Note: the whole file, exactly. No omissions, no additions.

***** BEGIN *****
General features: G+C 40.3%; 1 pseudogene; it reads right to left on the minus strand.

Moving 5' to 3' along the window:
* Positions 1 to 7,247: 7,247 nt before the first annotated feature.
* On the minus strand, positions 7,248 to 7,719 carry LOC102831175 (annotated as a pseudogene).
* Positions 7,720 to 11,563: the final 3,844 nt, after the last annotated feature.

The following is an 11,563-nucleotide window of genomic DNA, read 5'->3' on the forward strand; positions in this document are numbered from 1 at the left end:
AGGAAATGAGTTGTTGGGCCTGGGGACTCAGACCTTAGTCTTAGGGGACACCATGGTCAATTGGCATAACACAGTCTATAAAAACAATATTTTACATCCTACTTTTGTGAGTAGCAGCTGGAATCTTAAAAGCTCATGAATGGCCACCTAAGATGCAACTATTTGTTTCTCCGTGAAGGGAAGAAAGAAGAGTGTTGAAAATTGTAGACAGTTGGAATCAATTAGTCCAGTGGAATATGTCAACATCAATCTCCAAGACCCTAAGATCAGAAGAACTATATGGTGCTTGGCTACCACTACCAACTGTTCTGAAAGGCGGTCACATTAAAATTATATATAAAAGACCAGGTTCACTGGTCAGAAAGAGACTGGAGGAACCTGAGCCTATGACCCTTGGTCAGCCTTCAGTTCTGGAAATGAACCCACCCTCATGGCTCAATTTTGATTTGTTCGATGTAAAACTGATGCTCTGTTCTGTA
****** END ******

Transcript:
General features: G+C 40.3%; 1 pseudogene; it reads right to left on the minus strand.

Moving 5' to 3' along the window:
* Positions 1 to 7,247: 7,247 nt before the first annotated feature.
* On the minus strand, positions 7,248 to 7,719 carry LOC102831175 (annotated as a pseudogene).
* Positions 7,720 to 11,563: the final 3,844 nt, after the last annotated feature.

The following is an 11,563-nucleotide window of genomic DNA, read 5'->3' on the forward strand; positions in this document are numbered from 1 at the left end:
AGGAAATGAGTTGTTGGGCCTGGGGACTCAGACCTTAGTCTTAGGGGACACCATGGTCAATTGGCATAACACAGTCTATAAAAACAATATTTTACATCCTACTTTTGTGAGTAGCAGCTGGAATCTTAAAAGCTCATGAATGGCCACCTAAGATGCAACTATTTGTTTCTCCGTGAAGGGAAGAAAGAAGAGTGTTGAAAATTGTAGACAGTTGGAATCAATTAGTCCAGTGGAATATGTCAACATCAATCTCCAAGACCCTAAGATCAGAAGAACTATATGGTGCTTGGCTACCACTACCAACTGTTCTGAAAGGCGGTCACATTAAAATTATATATAAAAGACCAGGTTCACTGGTCAGAAAGAGACTGGAGGAACCTGAGCCTATGACCCTTGGTCAGCCTTCAGTTCTGGAAATGAACCCACCCTCATGGCTCAATTTTGATTTGTTCGATGTAAAACTGATGCTCTGTTCTGTA